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Peru, or in official circles, the Republic of Peru, is a country located in the western part of South America, with a total geographic area of just over 496,000 square miles. The country is bordered by Ecuador and Colombia in the north, Brazil in the east, Bolivia in the southeast, Chile in the south and the Pacific Ocean in the west. Peru is a representative democracy, a republic divided into 25 regions with a poverty level of about 31 percent. The capital and largest city in Peru is Lima.
According to census data, Peru has a permanent population of roughly 29.5 million, making it the fourth-most populous country in South America. The population is comprised of many different ethnic groups that have occupied the region over the last 500 years. Amerindians inhabited what is now Peru for several million years prior to the Spanish Conquest of the 16th century, after which their number decreased from about 7 million to 650,000, primarily due to infectious diseases. During the colonial rule, Spanish and Africans arrived and mixed widely with the indigenous Amerindian tribes, and following colonial rule there was an influx of other European immigrants, primarily from Italy, Spain, France and Britain. Additionally, Chinese workers arrived in the country in the 1850s, replacing the slaves and greatly influencing Peruvian society. Today the majority of people in Peru are either Amerindians, mostly from the Quechua and Aymara tribes, or Mestizo, people with a combination of Amerindian and European heritage.
Spanish is the lone official language of Peru and is used for all official business in government, commerce, education and the legal sector. It is also the first and most widely spoken language by the majority of the Peruvian people. It coexists with several indigenous languages, the most common being Quechua, which is spoken by over 13 percent of the population. Christianity is the most predominant religious faith in the country, particularly Roman Catholicism which accounts for over 81 percent of the population. Evangelical Christianity is the largest Christian minority religion, practiced by 12.5 percent of the population, while the reminder practices some other denomination (3.3%) or has no religious affiliation whatsoever (2.9%).
Education in Peru
Education in Peru is under the supervision of the Ministry of Education, which is charged with formulating, implementing and supervising the national educational policy. According to the Peruvian Constitution, education is mandatory and completely free in public schools at both the primary and secondary levels. Education is also free in public universities for students whose families are unable to reasonably pay tuition and have demonstrated satisfactory academic performance. In a survey released in 2008, UNESCO stated that Peru had the finest education system in Latin America, and that its primary, secondary, and superior education attendance rates were among the highest for that same region.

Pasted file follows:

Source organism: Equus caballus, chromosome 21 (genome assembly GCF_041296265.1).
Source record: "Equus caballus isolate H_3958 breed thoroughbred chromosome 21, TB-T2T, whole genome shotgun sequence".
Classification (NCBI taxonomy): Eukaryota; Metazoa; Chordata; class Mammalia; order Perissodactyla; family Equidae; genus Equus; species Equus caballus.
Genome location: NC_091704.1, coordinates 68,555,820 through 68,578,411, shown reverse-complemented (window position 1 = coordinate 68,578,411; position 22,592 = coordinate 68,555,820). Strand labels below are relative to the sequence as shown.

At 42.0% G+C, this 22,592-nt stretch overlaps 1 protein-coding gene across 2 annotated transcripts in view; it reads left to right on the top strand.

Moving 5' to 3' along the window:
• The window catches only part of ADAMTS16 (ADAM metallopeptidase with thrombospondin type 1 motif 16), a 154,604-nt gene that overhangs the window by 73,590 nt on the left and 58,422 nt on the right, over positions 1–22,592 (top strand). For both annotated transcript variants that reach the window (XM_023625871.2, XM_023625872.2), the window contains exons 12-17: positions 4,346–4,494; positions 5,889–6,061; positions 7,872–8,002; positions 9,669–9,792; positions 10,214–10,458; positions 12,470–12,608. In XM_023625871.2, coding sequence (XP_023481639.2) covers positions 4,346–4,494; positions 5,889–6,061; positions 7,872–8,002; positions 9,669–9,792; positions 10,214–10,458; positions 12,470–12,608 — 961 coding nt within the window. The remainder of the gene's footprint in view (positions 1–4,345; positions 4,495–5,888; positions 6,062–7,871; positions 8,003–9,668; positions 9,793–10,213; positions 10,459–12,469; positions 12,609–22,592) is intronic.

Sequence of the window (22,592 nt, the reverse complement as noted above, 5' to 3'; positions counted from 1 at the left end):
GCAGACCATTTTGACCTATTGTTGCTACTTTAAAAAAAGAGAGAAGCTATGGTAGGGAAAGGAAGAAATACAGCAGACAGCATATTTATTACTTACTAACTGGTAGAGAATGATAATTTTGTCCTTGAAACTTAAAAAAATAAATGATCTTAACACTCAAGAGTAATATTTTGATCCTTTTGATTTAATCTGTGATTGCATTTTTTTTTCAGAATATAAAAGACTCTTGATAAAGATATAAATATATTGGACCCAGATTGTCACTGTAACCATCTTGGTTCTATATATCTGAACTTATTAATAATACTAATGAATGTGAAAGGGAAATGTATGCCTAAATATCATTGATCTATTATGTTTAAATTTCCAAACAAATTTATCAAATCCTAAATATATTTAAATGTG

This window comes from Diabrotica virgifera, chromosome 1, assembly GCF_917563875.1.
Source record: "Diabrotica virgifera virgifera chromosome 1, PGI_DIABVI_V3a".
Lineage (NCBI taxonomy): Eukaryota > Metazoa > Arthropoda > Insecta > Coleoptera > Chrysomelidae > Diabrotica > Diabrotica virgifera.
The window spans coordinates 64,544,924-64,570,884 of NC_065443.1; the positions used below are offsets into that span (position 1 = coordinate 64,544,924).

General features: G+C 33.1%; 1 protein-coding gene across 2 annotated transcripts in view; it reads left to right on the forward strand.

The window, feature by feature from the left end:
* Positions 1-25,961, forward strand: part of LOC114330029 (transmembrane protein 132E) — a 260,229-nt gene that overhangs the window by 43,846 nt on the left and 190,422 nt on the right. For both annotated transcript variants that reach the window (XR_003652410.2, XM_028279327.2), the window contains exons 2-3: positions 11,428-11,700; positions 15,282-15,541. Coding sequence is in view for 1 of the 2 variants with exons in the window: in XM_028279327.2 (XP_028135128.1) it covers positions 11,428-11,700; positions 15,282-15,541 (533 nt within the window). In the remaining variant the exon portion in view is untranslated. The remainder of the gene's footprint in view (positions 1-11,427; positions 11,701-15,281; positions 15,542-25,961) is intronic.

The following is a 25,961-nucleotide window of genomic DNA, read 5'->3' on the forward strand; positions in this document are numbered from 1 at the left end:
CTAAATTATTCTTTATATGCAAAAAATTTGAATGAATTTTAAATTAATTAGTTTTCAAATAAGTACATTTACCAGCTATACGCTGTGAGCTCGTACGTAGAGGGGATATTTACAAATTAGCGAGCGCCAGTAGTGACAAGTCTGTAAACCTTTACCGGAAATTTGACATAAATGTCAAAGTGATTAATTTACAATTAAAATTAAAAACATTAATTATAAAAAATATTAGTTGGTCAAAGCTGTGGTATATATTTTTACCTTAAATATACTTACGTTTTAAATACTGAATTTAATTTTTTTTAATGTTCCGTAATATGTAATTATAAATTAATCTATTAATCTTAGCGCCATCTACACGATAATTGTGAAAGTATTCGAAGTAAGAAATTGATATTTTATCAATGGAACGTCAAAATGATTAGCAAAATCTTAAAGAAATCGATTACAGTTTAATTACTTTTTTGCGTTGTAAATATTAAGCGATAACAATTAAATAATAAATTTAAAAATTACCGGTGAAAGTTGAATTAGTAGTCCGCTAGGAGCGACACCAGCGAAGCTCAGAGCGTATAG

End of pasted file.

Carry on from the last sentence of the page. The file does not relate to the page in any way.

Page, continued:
The education system in Peru is divided between four general stages or levels: early education, for children between the ages of 3 and 5; primary education, secondary education and higher education.
Primary education in Peru begins at age 6 and spans six years (Grades 1 through 6). For curricular purposes, this level is divided further between three two-year cycles: cycle one (first and second grade), cycle two (third and fourth grade) and cycle three (fifth and sixth grade). Students who successfully complete the sixth grade are awarded a promotion certificate and are eligible to enroll in secondary school—a five year program, from first to fifth year.
The higher education system in Peru is provided by both public and private technical colleges. Each of these institutions offer programs spanning three years in length, and graduates are awarded the title of Technical Professional, allowing them to pursue a career in the particular field they studied in college. Advanced fields may require four years of study, at which time the title of “Professional” would be awarded.
As of the last census in 2011, Peru had a total adult literacy rate of 93 percent (80 percent for those living in rural areas and 96 percent for urban dwellers), one of the best in South America.